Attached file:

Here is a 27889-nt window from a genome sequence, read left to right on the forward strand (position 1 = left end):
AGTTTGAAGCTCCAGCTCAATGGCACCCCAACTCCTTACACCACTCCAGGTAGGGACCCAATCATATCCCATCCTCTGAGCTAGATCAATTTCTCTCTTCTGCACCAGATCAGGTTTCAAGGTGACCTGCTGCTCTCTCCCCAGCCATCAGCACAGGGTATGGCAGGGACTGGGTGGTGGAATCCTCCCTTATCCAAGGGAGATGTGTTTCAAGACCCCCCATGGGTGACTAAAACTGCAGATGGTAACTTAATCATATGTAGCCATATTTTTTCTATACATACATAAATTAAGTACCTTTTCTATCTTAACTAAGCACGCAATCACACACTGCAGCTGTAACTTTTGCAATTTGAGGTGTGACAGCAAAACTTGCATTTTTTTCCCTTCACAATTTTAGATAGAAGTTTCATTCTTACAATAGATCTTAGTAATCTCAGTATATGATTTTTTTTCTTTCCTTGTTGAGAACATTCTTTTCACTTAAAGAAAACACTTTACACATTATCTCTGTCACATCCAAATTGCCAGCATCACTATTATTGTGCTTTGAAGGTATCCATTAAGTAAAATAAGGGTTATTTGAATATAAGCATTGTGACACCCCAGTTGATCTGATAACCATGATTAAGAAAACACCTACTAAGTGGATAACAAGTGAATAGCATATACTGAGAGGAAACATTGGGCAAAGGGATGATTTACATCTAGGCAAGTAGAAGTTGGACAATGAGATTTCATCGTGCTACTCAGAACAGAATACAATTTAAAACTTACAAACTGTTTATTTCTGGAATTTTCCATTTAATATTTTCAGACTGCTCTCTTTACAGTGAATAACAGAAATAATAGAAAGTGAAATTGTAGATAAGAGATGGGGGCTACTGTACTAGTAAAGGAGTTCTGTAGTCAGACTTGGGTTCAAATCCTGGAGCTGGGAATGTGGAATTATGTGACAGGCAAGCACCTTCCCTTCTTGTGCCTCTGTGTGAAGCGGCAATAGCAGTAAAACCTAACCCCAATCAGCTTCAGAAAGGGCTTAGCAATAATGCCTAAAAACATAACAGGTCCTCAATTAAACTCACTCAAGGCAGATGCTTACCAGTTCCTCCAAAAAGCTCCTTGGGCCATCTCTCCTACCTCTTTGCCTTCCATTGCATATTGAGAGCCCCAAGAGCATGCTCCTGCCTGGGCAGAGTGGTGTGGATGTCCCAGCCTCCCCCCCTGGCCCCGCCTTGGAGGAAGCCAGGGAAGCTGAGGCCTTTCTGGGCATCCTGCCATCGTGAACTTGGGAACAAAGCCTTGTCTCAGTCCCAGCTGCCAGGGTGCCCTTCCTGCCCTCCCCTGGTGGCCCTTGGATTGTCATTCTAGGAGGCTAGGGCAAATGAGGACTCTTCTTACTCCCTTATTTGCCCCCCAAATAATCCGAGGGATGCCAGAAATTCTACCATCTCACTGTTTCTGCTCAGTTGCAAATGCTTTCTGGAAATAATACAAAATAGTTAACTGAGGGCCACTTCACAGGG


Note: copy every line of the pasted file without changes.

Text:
Here is a 27889-nt window from a genome sequence, read left to right on the forward strand (position 1 = left end):
AGTTTGAAGCTCCAGCTCAATGGCACCCCAACTCCTTACACCACTCCAGGTAGGGACCCAATCATATCCCATCCTCTGAGCTAGATCAATTTCTCTCTTCTGCACCAGATCAGGTTTCAAGGTGACCTGCTGCTCTCTCCCCAGCCATCAGCACAGGGTATGGCAGGGACTGGGTGGTGGAATCCTCCCTTATCCAAGGGAGATGTGTTTCAAGACCCCCCATGGGTGACTAAAACTGCAGATGGTAACTTAATCATATGTAGCCATATTTTTTCTATACATACATAAATTAAGTACCTTTTCTATCTTAACTAAGCACGCAATCACACACTGCAGCTGTAACTTTTGCAATTTGAGGTGTGACAGCAAAACTTGCATTTTTTTCCCTTCACAATTTTAGATAGAAGTTTCATTCTTACAATAGATCTTAGTAATCTCAGTATATGATTTTTTTTCTTTCCTTGTTGAGAACATTCTTTTCACTTAAAGAAAACACTTTACACATTATCTCTGTCACATCCAAATTGCCAGCATCACTATTATTGTGCTTTGAAGGTATCCATTAAGTAAAATAAGGGTTATTTGAATATAAGCATTGTGACACCCCAGTTGATCTGATAACCATGATTAAGAAAACACCTACTAAGTGGATAACAAGTGAATAGCATATACTGAGAGGAAACATTGGGCAAAGGGATGATTTACATCTAGGCAAGTAGAAGTTGGACAATGAGATTTCATCGTGCTACTCAGAACAGAATACAATTTAAAACTTACAAACTGTTTATTTCTGGAATTTTCCATTTAATATTTTCAGACTGCTCTCTTTACAGTGAATAACAGAAATAATAGAAAGTGAAATTGTAGATAAGAGATGGGGGCTACTGTACTAGTAAAGGAGTTCTGTAGTCAGACTTGGGTTCAAATCCTGGAGCTGGGAATGTGGAATTATGTGACAGGCAAGCACCTTCCCTTCTTGTGCCTCTGTGTGAAGCGGCAATAGCAGTAAAACCTAACCCCAATCAGCTTCAGAAAGGGCTTAGCAATAATGCCTAAAAACATAACAGGTCCTCAATTAAACTCACTCAAGGCAGATGCTTACCAGTTCCTCCAAAAAGCTCCTTGGGCCATCTCTCCTACCTCTTTGCCTTCCATTGCATATTGAGAGCCCCAAGAGCATGCTCCTGCCTGGGCAGAGTGGTGTGGATGTCCCAGCCTCCCCCCCTGGCCCCGCCTTGGAGGAAGCCAGGGAAGCTGAGGCCTTTCTGGGCATCCTGCCATCGTGAACTTGGGAACAAAGCCTTGTCTCAGTCCCAGCTGCCAGGGTGCCCTTCCTGCCCTCCCCTGGTGGCCCTTGGATTGTCATTCTAGGAGGCTAGGGCAAATGAGGACTCTTCTTACTCCCTTATTTGCCCCCCAAATAATCCGAGGGATGCCAGAAATTCTACCATCTCACTGTTTCTGCTCAGTTGCAAATGCTTTCTGGAAATAATACAAAATAGTTAACTGAGGGCCACTTCACAGGG